What is the Theologian’s Task?
According to Giertych, the theologian’s task in determining the definition of priesthood:
“In theology, we base ourselves not on human expectations, but we base ourselves on the revealed word of God” without the freedom “to invent the priesthood according to our own customs, according to our own expectations.”
“Theologians throughout history have promulgated the riches of the Catholic tradition by venturing new ways to imagine and express the mystery of God and the economy of salvation revealed in Scripture and Tradition. This is a Catholic style of theological reflection that very many Catholic theologians continue to practice today. The teaching of the Second Vatican Council in its Pastoral Constitution on the Church in the Modern World (Gaudium et Spes) is especially eloquent on this responsibility” (See Gaudium et Spes #44).
“The Lord loves everyone and died for everyone, and He wants all to be saved…the best lesson that can be learned from everything that has happened is that one finds happiness, joy and satisfaction in obedience to the Church.” – Bishop Bruskewitz
One of the most misunderstood concepts in the Catholic Church is excommunication. Many believe that excommunication is a complete termination or separation from the Catholic Church. To say this another way, if excommunicated, you are no longer Catholic or part (a member) of the Catholic Church. None of these statements are true. By baptism, you are a member of the Catholic Church and no one can take that away.
Much of the misunderstanding stems from the way excommunication was used in the Middle Ages; a means of coercion to control kings and other high ranking officials. Obedience to the Church meant that you will spend eternal life in heaven. Disobedience to the Church meant a complete separation from the Church; a ban against receiving Eucharist, a banishment of your soul to the eternal flames of hell. Excommunication was the highest form of punishment and the most meaningful (and effective) tools of control. When a person was excommunicated, there was even a public ceremony – a bell tolled for the excommunicant, as a bell that would chime for the dead, the Gospels were closed, and a (baptismal) candle would be extinguished. This ceremony signified eternal darkness and death. Continue reading “The Impact of Excommunication in the 21st Century (Part I) – Spiritual Redemption or Hegemonic Power by Michele Stopera Freyhauf”
Once what happened was after people started believing someone around also started believing in this temple and one person kept a statue on their steps. Her Aunty she believed and she is very much interested in small things. So she started decorating it up. And what happened was the statue starting getting bleeding, like monthly monthly. And the dress which the statue wore during those periods was stained with red bleeding. So they asked Guruji about what is this and he said that the shakti has come into the statue. So if you keep this in the home it will turn into a temple so go and leave it outside. This was followed by entry of snakes, king cobras, so what they did was they went and left it in the sea, after which her grandmother had a dream that you have left me in the water but still I am with you. I am the temple opposite here, put a lamp everyday at that place. So they started putting it out there, and now there is an earthen Kali which as come up in that place by nature. –Interview with Premila, March 18, 2008 Continue reading “Through Body and Space: A Glimpse into Women Worshippers of Aadhi Parashakthi by Amy Levin”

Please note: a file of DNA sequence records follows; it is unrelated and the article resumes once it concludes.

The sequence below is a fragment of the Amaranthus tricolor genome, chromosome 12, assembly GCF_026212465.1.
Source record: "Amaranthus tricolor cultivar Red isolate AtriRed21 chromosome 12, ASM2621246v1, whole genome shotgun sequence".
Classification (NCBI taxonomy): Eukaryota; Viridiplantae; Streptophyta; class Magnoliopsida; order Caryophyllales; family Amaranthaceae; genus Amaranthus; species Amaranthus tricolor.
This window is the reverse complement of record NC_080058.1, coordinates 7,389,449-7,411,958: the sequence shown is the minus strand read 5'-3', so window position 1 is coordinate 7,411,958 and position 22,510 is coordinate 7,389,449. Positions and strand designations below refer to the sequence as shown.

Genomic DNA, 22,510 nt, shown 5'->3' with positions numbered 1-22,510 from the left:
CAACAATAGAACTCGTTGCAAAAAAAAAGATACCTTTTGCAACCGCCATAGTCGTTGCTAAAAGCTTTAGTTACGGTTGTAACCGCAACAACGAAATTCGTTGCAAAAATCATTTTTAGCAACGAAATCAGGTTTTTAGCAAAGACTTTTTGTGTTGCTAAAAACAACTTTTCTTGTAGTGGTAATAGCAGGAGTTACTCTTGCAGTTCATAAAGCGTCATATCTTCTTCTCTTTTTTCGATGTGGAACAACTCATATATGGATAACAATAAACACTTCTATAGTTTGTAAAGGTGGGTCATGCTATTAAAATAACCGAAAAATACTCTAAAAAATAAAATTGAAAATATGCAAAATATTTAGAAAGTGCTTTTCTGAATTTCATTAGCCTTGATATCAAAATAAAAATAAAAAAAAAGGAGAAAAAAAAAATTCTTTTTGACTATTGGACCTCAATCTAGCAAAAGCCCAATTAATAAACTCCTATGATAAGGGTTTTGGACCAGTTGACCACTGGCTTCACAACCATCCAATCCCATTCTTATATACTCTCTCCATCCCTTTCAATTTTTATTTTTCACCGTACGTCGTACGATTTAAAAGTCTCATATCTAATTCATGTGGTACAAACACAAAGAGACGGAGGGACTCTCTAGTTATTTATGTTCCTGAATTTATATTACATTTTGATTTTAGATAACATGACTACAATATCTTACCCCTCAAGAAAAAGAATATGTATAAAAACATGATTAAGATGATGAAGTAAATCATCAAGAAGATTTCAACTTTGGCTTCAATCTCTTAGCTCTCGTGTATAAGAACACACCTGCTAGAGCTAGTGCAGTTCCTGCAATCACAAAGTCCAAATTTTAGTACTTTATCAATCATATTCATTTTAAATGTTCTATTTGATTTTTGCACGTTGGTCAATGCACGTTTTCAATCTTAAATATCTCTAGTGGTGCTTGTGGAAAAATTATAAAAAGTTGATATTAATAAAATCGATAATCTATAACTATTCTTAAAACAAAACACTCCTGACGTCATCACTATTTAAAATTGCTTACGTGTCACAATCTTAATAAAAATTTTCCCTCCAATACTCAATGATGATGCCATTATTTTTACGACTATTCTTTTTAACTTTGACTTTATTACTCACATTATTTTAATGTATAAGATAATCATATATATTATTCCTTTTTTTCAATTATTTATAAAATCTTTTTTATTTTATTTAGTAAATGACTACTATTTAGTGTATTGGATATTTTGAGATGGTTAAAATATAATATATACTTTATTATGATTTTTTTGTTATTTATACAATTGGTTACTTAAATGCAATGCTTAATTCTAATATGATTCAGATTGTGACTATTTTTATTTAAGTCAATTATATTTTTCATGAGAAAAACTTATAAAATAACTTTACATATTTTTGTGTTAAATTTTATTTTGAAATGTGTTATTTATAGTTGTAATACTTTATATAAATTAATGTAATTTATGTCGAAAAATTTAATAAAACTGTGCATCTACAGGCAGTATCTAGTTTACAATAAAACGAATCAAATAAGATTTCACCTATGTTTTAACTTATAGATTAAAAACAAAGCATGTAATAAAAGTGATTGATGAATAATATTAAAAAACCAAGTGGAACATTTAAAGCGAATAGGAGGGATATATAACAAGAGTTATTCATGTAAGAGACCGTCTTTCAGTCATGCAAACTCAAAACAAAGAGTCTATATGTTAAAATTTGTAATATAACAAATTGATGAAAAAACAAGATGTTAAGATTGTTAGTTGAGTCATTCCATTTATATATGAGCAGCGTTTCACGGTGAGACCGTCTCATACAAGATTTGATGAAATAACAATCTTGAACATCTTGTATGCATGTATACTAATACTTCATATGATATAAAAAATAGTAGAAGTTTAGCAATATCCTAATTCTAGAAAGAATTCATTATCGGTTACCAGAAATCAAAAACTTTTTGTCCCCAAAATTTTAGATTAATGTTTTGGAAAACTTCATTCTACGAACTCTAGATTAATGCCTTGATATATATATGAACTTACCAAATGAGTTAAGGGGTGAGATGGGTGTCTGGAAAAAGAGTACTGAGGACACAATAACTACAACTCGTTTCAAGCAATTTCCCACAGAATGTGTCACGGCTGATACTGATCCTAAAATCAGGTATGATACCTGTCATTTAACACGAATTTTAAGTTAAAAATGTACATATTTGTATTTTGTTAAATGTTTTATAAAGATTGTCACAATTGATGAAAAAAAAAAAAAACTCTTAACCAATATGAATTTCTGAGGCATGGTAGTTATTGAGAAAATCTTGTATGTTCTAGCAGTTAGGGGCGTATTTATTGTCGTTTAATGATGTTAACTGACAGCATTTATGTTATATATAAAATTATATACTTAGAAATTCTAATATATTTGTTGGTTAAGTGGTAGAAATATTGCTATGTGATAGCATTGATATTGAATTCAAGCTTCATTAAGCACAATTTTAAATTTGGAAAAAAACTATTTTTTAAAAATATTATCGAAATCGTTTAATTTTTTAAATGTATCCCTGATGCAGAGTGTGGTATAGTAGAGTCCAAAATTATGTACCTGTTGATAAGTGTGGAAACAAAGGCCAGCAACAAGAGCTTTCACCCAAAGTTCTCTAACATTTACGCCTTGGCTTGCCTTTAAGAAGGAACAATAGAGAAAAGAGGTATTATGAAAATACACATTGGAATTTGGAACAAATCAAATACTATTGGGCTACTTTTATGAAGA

Spiritual Power is arguably the most dangerous power of all. In the wrong hands, it gives the power to make judgments even about the eternal fate of another person. It needs a sign on it at all times saying, ‘Handle with extreme care.’ The greater the power a person exercises, the more need there is for checks and balances before it is used and accountability after it is used.” – – Bishop Geoffrey Robinson
May 6th, I addressed the issue of abuse of power in the Catholic Church and how we seem to be unraveling any kind of progress made since Vatican II. Since writing that article, the Leadership of the LCWR met with Vatican Officials and expressed their concerns openly. A dialogue occurred and left no resolution, just information that the leadership will discuss with the community at their August meeting. That meeting will reveal their next step in this controversy – concede and follow the conditions and rules sets forth by the CDF or disband and form a new religious community or maybe there will be another option revealed.
I have to ask though – Was this a meaningful meeting or was it meant to pacify the Sisters and their supporters? Will the Vatican change its stance? Certainly, the U. S. Catholic Sisters have not been
pacified, nor have their supporters. For example, there is a “Nuns on the Bus” tour traveling around the United States, prayer services for the Sisters, #nunjustice and #whatthesistersmeantome campaigns on Twitter. Even the Women’s Ordination Conference delivered a petition containing over 57,000 signatures to the Vatican in support of the Sisters. Certainly, the support for the sisters and their mission is not dwindling, but growing stronger every day.